For a long time, IMR R1 headphones, made by British IMR Acoustcs are the most frequently used pair from my collection. Even their appearance shows that they have seen hard times, but, fortunately, it had absolutely no effect on their sound. Somewhere around New Year holidays, IMR announced the upgrade named R1 Zenith and, of course, I couldn’t miss it.
Strictly speaking, Zenith is not a brand new model, but the upgrade is not small by any means. The engineers have change everything, beginning from the stock cable and ending with filters. Also the porting system has been redesigned and its influence on sound has become higher.
The price remains the same – the upgraded R1 cost the same 500 pounds, but often IMR offers discounts and very good prices for refurbished units, allowing to purchase the IEMs without ruining one’s budget.
- Transducers: 14 мм dynamic with beryllium diaphragm coating + piezo-transducer
- Impedance: 32Ω
- Frequency range: 14 Hz – 40 kHz
- Sensitivity: 108±3 dB
- Cable: 2 × detachable with 2-pin connectors, 1.4 meters, OFC
- Jack: 2.5 mm TRRS и 3.5 mm TRS
Accessories and packaging
The box is a good example of how the packaging should be done. IMR does not strike us with something too excessive, but still do not save pennies on the box, and as a result we get a compact cardboard with cover and interesting graphics. There are several layers inside and the following items in the box:
- IMR R1 Zenith headphones
- zipped storage case
- two detachable cables – 3,5mm and 2,5mm balanced
- four pairs of single silicone tips
- two pairs of double tips
- two pairs of foam tips
- 3.5mm to 6.3mm adapter
- 5 пар сменных фильтром
Design and comfort
I cannot tell if the appearance has changed a lot. On the one side, the main part of the bodies retained its shape, with those projections with screws, cylindrical connector insertions, inner surface. All this reminds of the first version. On the other side, there are significant changes.
The coating has become much better and the new steel gray color looks more expensive. Engineers also promise better durability that R1 lacked. The construction that allows to tune the openness of the IEMs has become different. In the old version there has been just a turning cover with gapes, now there is a threaded porting system that resembles the way the water valve works. The faceplates now sport the binding for this mechanism and the diminished crown is very appealing. It is needed to say that the system itself has become more efficient and comfortable, but I will discuss it later on.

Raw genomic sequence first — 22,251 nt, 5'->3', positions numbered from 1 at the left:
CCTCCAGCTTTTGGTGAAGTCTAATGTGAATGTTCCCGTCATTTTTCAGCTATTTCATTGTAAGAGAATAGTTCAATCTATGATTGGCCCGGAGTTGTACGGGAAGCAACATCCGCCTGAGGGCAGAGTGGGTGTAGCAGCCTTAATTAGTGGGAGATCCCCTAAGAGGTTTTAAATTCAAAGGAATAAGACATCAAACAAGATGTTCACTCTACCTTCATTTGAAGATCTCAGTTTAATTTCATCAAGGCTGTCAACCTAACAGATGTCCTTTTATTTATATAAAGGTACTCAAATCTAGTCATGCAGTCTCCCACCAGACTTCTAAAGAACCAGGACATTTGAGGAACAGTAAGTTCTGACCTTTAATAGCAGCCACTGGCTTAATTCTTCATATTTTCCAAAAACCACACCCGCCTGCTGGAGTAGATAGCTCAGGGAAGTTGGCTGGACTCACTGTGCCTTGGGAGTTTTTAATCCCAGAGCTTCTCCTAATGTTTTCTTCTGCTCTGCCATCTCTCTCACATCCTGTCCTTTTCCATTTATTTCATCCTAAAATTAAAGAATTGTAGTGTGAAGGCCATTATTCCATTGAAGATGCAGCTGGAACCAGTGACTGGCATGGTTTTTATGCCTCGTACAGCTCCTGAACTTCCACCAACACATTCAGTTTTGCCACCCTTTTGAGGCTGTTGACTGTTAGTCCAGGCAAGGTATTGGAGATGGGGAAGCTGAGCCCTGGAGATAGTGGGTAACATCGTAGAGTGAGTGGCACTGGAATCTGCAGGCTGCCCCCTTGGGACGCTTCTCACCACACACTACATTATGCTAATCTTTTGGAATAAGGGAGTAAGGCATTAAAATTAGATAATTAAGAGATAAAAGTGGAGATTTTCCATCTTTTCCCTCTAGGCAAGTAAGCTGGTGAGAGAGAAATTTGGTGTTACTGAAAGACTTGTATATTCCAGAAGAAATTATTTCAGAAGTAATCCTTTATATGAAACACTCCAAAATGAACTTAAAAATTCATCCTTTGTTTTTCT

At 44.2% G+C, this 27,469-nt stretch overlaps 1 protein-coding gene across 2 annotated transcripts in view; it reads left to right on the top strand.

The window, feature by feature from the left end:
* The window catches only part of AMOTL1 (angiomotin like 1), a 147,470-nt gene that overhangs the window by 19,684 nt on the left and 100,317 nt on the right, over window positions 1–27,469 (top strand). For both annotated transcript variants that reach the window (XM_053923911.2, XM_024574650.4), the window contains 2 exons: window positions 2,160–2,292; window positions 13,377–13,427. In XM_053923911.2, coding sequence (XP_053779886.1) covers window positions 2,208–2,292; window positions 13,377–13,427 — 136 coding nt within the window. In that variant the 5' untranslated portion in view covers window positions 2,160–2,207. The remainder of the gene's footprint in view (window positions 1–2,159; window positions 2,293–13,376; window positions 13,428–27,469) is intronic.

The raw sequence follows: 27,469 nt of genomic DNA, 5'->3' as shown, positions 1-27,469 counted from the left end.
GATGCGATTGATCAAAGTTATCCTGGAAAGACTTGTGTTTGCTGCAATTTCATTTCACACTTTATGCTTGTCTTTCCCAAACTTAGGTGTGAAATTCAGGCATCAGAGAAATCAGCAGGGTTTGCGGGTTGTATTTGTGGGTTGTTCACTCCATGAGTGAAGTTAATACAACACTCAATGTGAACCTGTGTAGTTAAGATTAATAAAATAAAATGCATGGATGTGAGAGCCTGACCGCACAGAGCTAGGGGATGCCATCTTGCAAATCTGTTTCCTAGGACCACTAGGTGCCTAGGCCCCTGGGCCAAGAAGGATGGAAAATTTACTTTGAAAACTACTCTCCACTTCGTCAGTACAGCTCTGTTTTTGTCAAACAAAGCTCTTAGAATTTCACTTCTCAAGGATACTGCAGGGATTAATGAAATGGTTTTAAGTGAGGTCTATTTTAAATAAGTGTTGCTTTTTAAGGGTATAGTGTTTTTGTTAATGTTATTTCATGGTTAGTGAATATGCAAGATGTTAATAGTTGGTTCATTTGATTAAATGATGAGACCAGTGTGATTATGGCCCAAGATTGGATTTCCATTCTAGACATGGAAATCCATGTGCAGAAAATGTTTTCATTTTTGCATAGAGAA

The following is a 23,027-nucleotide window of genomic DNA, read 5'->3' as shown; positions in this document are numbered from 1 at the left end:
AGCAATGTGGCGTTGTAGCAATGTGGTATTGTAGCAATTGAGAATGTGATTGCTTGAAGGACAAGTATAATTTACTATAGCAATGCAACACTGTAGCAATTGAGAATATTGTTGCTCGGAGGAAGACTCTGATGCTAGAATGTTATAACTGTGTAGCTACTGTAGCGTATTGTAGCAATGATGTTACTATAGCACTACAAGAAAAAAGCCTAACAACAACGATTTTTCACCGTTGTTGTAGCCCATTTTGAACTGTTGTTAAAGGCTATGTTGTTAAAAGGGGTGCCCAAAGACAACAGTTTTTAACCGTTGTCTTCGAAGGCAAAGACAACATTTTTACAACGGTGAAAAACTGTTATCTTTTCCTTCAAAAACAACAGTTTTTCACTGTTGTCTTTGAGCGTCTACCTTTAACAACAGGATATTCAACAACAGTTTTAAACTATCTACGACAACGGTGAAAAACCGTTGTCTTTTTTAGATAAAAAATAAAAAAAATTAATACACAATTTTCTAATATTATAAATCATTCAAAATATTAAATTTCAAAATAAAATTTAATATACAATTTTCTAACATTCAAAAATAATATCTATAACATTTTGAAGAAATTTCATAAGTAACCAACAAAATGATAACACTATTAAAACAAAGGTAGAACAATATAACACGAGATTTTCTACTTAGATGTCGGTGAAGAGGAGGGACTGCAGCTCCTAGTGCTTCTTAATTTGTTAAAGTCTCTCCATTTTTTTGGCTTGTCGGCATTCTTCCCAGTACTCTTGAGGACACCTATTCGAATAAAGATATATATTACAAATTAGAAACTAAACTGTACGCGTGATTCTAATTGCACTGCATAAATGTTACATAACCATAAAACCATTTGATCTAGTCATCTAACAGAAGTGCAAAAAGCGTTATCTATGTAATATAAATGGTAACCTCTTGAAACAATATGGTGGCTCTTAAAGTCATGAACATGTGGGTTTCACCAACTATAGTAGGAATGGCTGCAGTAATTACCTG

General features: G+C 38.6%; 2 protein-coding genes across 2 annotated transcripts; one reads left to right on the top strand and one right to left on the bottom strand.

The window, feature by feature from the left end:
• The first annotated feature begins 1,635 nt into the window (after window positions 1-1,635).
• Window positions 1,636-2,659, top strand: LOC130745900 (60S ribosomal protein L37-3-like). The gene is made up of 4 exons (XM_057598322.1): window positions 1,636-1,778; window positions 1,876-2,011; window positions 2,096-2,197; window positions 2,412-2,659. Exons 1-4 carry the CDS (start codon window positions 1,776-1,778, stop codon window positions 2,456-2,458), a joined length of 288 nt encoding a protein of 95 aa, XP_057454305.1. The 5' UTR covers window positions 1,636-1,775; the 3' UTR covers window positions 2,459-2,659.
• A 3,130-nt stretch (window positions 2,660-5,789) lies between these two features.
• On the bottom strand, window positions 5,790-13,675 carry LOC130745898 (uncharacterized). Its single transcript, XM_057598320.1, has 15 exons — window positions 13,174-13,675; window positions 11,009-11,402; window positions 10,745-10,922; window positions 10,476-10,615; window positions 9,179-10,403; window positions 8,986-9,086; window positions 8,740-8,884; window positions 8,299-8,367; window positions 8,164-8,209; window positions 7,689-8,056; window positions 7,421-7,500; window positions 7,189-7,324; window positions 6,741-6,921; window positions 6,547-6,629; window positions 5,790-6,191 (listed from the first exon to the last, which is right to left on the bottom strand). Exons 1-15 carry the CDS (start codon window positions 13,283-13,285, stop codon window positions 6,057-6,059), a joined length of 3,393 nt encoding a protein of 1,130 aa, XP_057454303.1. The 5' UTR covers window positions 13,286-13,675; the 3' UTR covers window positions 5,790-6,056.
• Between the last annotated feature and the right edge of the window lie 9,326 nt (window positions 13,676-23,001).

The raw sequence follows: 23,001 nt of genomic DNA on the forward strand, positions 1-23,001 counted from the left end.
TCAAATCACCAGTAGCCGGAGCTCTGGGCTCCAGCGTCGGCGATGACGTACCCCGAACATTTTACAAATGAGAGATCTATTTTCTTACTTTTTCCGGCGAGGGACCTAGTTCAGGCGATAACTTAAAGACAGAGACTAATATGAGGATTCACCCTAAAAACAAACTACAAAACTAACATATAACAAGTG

The comfort has remained on the same level, which is obvious, since the inner part of the IEM has not changed a lot. Despite looking rather big and brutal, R1 Zenith are very comfortable in my ears and this is surprising, taking into account the size of used transducer. Nozzles, that also act as filters, have average length, so the noise isolation is only slightly better than average. However, it is more than enough for a noisy street. Of course, if you open the porting system, it makes isolation worse, but sometimes it is useful. The filters use a threaded joint and the filter system is overall carefully implemented.
The engineers have also slightly revised the stock cable. As they say, it is now better sounding and it has become thinner. Despite the fact that it is less thick, the stock IMR cable looks rather brutal: black isolation, no spirals or anything fancy. Pure minimalism. The cable is also slightly stiffer than usual, but upon the whole I liked them a lot. After some time of use they become much more comfortable and bring no problems. They do not stiffen in cold times and there is almost no microphone effect. Overall the cables are not prone to tangles.
Although the earphones use connectors of a peculiar form, almost any cable that has the same pin system will do, so there is no problem in purchasing an upgrade cable, if needed.
Overall build quality is very good, though not ideal. The IEMs look technologically advanced and this appeals a lot. The porting system is very attractive and I found myself using it a lot.
I have used the following equipment for critical listening:
- Yulong DA9 and Resonessence Labs Concero HP as DAC and AMP
- Apple MacBook Pro Retina 2016 as source
- Audirvana+ as player
- Lotoo Paw Gold Touch, theBit OPUS#2, Astell&Kern A&ultima SP1000 and others as portable players
- Hi-Res recordings in Lossless formats (Dr. Chesky The Ultimate Headphone Demonstration Disc and others)
Before the final listening session I allowed 96 hours burn in with audible changes during the first 80 hours.
In comparison to the first R1 revision, Zenith make several slight steps further, that, when summed up, transform into more mature presentation.
Of course, every owner should experiment and try different tips and filters. If I used R1 with blue filters, for Zenith I preferred pink ones as they provided me with a quicker bass. I also liked the amount of lows it produced. I describe the sound with this filter in this review.